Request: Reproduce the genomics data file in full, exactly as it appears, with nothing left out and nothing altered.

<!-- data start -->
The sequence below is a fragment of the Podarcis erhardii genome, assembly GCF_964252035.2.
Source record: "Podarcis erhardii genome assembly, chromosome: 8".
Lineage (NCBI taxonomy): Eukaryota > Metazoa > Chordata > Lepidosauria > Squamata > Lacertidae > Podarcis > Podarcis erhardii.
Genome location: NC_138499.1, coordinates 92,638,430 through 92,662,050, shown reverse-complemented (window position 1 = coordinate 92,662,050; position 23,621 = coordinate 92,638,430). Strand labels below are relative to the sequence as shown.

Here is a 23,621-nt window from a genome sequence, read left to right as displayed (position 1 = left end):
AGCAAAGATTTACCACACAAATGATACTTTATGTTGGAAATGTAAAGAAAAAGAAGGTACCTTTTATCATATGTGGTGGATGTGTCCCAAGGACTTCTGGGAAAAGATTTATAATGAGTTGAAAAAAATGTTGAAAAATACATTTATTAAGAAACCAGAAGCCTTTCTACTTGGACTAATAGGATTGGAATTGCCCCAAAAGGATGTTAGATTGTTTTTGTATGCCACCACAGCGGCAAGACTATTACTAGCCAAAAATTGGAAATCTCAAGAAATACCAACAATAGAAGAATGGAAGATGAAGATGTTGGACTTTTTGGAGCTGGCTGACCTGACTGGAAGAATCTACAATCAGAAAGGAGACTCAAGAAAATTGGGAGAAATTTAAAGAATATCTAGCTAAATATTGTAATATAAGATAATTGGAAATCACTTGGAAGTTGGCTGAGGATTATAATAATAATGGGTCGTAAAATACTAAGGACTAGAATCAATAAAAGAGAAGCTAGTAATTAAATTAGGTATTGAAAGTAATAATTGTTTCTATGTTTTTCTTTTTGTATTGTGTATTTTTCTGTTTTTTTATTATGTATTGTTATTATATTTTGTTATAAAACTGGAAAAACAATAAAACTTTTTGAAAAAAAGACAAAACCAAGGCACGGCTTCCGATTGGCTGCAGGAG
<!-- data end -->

The sequence below is a fragment of the Podarcis erhardii genome, assembly GCF_964252035.2.
Source record: "Podarcis erhardii genome assembly, chromosome: 8".
Lineage (NCBI taxonomy): Eukaryota > Metazoa > Chordata > Lepidosauria > Squamata > Lacertidae > Podarcis > Podarcis erhardii.
Genome location: NC_138499.1, coordinates 92,638,430 through 92,662,050, shown reverse-complemented (window position 1 = coordinate 92,662,050; position 23,621 = coordinate 92,638,430). Strand labels below are relative to the sequence as shown.

Here is a 23,621-nt window from a genome sequence, read left to right as displayed (position 1 = left end):
AGCAAAGATTTACCACACAAATGATACTTTATGTTGGAAATGTAAAGAAAAAGAAGGTACCTTTTATCATATGTGGTGGATGTGTCCCAAGGACTTCTGGGAAAAGATTTATAATGAGTTGAAAAAAATGTTGAAAAATACATTTATTAAGAAACCAGAAGCCTTTCTACTTGGACTAATAGGATTGGAATTGCCCCAAAAGGATGTTAGATTGTTTTTGTATGCCACCACAGCGGCAAGACTATTACTAGCCAAAAATTGGAAATCTCAAGAAATACCAACAATAGAAGAATGGAAGATGAAGATGTTGGACTTTTTGGAGCTGGCTGACCTGACTGGAAGAATCTACAATCAGAAAGGAGACTCAAGAAAATTGGGAGAAATTTAAAGAATATCTAGCTAAATATTGTAATATAAGATAATTGGAAATCACTTGGAAGTTGGCTGAGGATTATAATAATAATGGGTCGTAAAATACTAAGGACTAGAATCAATAAAAGAGAAGCTAGTAATTAAATTAGGTATTGAAAGTAATAATTGTTTCTATGTTTTTCTTTTTGTATTGTGTATTTTTCTGTTTTTTTATTATGTATTGTTATTATATTTTGTTATAAAACTGGAAAAACAATAAAACTTTTTGAAAAAAAGACAAAACCAAGGCACGGCTTCCGATTGGCTGCAGGAG